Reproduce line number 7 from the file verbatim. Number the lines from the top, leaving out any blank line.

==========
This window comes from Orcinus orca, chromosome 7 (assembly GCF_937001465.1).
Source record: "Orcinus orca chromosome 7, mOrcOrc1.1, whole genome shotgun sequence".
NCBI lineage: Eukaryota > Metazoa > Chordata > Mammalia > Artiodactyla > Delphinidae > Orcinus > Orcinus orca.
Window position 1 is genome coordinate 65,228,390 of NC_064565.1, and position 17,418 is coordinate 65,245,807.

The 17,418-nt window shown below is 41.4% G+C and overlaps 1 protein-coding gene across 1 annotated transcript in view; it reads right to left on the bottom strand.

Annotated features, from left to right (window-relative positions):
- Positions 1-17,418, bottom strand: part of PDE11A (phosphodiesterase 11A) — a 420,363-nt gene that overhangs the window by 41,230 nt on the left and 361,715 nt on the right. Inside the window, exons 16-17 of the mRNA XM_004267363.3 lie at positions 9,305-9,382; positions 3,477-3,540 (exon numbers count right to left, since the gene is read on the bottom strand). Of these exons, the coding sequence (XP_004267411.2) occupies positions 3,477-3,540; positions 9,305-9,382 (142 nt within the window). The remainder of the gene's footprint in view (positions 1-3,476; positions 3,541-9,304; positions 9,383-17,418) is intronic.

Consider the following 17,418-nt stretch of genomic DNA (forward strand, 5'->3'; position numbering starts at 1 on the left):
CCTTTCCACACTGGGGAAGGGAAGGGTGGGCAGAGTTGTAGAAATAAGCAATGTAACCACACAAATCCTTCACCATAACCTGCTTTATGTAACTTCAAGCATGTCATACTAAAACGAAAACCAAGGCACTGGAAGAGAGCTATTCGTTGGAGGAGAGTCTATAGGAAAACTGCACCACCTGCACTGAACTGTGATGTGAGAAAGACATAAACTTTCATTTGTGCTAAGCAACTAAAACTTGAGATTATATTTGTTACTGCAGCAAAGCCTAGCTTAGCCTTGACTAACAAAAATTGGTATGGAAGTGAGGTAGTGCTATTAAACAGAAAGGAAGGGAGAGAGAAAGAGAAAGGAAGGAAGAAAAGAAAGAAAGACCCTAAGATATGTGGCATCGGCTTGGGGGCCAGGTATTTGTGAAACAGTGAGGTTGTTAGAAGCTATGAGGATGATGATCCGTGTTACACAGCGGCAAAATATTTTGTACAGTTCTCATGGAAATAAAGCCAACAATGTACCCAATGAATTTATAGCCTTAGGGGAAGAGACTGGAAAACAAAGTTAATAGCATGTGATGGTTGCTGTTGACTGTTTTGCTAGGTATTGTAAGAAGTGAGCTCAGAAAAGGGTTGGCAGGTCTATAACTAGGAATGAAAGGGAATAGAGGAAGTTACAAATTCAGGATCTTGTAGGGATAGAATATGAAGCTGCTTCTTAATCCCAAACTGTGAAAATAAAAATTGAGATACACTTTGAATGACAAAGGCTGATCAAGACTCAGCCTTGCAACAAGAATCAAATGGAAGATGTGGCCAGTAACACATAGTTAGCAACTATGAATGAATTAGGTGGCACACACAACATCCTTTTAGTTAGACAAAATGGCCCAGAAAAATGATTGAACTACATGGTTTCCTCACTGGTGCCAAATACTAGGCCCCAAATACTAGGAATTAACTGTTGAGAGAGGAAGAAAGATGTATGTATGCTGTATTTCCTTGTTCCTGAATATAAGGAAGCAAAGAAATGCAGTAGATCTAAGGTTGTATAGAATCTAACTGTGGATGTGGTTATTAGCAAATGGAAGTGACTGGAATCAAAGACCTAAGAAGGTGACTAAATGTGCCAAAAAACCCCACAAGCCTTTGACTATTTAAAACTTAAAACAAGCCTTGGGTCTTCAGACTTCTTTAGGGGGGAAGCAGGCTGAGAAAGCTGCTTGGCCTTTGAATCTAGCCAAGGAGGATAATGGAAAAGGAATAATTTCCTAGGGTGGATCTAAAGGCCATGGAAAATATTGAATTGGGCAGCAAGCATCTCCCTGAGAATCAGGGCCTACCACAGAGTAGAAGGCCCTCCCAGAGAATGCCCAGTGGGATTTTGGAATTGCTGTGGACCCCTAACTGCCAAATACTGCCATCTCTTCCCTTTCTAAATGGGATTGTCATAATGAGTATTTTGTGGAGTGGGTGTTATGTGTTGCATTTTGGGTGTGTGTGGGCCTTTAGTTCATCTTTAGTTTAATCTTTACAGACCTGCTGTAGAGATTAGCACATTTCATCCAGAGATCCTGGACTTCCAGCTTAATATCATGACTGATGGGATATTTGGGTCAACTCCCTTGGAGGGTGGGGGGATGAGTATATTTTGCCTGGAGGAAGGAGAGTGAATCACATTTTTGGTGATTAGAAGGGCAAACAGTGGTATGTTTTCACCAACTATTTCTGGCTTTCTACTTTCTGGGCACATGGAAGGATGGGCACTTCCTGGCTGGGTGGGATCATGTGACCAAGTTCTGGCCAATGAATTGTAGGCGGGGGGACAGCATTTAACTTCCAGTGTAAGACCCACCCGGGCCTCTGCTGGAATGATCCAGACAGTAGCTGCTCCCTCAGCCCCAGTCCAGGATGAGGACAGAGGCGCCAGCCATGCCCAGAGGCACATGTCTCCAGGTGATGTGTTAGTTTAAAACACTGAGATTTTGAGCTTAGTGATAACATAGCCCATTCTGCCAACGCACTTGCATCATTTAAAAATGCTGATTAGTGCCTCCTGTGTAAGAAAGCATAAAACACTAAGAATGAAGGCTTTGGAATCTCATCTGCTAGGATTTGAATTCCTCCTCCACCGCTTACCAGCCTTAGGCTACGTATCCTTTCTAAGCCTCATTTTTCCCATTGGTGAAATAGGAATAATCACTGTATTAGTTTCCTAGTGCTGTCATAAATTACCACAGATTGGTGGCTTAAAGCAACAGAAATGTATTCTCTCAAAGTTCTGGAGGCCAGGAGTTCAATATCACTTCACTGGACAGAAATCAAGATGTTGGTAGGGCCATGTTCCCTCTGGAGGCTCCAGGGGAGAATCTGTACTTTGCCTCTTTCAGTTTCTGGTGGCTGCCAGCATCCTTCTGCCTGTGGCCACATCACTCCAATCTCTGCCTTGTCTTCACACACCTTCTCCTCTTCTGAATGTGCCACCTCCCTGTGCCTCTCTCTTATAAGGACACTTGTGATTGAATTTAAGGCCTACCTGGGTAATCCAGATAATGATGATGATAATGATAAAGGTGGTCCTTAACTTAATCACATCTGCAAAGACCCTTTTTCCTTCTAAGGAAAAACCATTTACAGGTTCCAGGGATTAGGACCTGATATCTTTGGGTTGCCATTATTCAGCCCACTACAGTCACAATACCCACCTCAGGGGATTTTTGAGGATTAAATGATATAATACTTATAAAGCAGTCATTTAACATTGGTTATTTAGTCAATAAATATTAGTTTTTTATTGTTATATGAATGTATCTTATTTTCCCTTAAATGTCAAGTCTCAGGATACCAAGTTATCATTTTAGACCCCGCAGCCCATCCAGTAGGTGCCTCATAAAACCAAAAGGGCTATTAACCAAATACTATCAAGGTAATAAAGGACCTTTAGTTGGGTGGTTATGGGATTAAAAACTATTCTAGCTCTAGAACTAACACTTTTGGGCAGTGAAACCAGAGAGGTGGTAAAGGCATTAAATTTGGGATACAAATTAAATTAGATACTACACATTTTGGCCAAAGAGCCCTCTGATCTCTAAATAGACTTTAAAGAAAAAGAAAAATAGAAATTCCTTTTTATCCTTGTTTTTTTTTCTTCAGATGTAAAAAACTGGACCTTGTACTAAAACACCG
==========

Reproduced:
- Positions 1-17,418, bottom strand: part of PDE11A (phosphodiesterase 11A) — a 420,363-nt gene that overhangs the window by 41,230 nt on the left and 361,715 nt on the right. Inside the window, exons 16-17 of the mRNA XM_004267363.3 lie at positions 9,305-9,382; positions 3,477-3,540 (exon numbers count right to left, since the gene is read on the bottom strand). Of these exons, the coding sequence (XP_004267411.2) occupies positions 3,477-3,540; positions 9,305-9,382 (142 nt within the window). The remainder of the gene's footprint in view (positions 1-3,476; positions 3,541-9,304; positions 9,383-17,418) is intronic.